Women's Health Issues Expand beyond Traditional Areas
Laura Mansnerus N. Y. Times News Service, THE JOURNAL RECORD
Never before have women meant so much to so many. Recognized as the health care system's biggest customers, they are being treated as such: researched and marketed to, tracked and talked about.
Consider: Premarin, an estrogen replacement, is the most widely used prescription drug in the United States. From 1991 to 1992, the number of hospitals with a women's health center rose 19 percent, according to a survey by the American Hospital Association.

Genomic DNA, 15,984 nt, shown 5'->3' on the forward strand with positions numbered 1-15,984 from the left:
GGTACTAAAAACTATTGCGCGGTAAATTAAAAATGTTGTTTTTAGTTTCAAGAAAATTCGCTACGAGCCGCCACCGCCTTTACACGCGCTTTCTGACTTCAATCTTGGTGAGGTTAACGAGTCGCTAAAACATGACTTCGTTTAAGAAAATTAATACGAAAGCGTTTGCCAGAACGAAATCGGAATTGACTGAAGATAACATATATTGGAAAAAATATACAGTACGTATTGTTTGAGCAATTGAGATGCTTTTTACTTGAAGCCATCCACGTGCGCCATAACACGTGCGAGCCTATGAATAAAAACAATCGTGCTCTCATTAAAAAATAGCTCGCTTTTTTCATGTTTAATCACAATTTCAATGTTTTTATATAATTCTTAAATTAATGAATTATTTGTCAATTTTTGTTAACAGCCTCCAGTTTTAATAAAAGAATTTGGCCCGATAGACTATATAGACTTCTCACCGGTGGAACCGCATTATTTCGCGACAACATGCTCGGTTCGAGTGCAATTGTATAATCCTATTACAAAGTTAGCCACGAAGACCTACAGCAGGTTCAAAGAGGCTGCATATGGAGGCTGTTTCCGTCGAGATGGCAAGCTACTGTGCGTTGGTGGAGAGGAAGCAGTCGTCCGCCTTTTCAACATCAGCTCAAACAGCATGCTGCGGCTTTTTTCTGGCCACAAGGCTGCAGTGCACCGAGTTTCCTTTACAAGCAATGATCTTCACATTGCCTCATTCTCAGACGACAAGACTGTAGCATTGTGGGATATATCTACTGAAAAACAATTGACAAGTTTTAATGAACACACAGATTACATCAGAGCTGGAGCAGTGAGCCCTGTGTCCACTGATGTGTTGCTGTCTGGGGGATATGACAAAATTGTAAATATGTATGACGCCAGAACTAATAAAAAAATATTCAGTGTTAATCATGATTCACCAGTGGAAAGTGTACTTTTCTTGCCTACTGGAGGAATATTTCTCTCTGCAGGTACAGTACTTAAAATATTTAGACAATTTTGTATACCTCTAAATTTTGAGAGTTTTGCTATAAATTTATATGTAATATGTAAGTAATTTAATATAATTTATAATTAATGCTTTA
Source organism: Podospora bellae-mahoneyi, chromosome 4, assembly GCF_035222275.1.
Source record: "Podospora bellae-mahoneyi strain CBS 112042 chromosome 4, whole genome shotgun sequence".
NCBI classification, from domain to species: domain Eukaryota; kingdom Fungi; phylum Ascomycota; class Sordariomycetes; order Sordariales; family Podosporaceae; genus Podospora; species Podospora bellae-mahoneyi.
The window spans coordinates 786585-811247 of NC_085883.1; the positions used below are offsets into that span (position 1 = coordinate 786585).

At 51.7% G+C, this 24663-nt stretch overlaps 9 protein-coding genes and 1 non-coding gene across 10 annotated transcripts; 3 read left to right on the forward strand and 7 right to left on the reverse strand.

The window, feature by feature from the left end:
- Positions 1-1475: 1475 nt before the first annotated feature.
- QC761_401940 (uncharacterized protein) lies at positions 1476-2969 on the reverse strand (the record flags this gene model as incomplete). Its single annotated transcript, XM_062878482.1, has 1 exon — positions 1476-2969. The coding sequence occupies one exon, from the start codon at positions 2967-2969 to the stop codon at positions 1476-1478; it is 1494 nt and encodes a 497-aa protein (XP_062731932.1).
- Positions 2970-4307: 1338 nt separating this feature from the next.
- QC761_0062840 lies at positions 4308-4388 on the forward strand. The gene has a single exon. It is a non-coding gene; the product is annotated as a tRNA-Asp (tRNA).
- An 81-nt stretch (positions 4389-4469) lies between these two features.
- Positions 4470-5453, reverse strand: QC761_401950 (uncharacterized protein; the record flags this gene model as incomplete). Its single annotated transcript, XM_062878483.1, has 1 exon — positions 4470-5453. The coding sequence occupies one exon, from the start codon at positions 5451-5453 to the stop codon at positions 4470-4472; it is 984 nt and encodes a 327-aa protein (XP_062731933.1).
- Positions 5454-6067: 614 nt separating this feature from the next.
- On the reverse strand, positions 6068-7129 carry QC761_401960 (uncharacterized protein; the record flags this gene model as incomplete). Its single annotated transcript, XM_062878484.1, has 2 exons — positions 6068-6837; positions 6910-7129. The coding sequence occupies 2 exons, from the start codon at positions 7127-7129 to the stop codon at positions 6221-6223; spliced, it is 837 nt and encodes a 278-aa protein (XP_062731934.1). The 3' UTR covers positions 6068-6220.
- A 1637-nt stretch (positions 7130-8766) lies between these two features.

In many cities, Atlanta and Dallas among them, hospitals are competing for pregnant Medicaid patients; among the lures are free Disney movies for the older children, infant car seats, baby showers, insulated beverage flasks and monogrammed blankets. Even the women who coalesced 30 years ago into something loosely called the women's health movement are struck by the mix of responsive medicine and commercial grasping that the 1990s have delivered. It is both more and less than these mothers of intervention bargained for. "As a lasting legacy of the women's movement, health care is one of our shining moments," said Dr. Susan Reverby, a professor of women's studies at Wellesley College, who recently served on an obstetrics and gynecology advisory panel for the federal Food and Drug Administration. While acknowledging that "the health care system is relentless in its ability to figure out where the next buck is coming from," Reverby said the medical profession had become more aware of women's concerns, especially those beyond the gynecologic. "There's much more consciousness about what women's issues are," she said. "We can now talk about heart disease and about AIDS." But not all women applaud the results of that new consciousness. Rachel Fruchter, an associate professor of obstetrics and gynecology at the State University of New York Health Science Center in Brooklyn, said she was appalled that women were pursued so avidly as consumers, particularly by pharmaceutical companies whose advertisements picture radiant middle-aged women and counsel, "Ask your doctor." "The pretense that that's what the women's health movement wanted is a bad joke," Fruchter said. In the beginning, the women's health movement talked mostly about abortion and contraceptives. But as its baby boomer leaders have reached the age of influence -- and the age of menopause -- the health concerns of older generations have taken on new urgency. That urgency is also fueled by the fact that women are living longer -- on average, more than seven years longer than men -- and are thus suffering from the crippling diseases of old age, like arthritis and osteoporosis. At the same time, women have not just been complaining about doctors but have been becoming doctors. The influx has made female patients happier and helped bring new emphasis to the doctor's role as interviewer, said Dr. Charlea Massion, a family doctor at the Santa Cruz Medical Center in California and a clinical faculty member at Stanford University. "Women physicians do have, and linguistic studies show this, a different way of communicating," Massion said. "I don't think women physicians are necessarily interested in women's health just by being women, and I don't think women physicians are more open-minded or have a more comprehensive approach just because they are women. …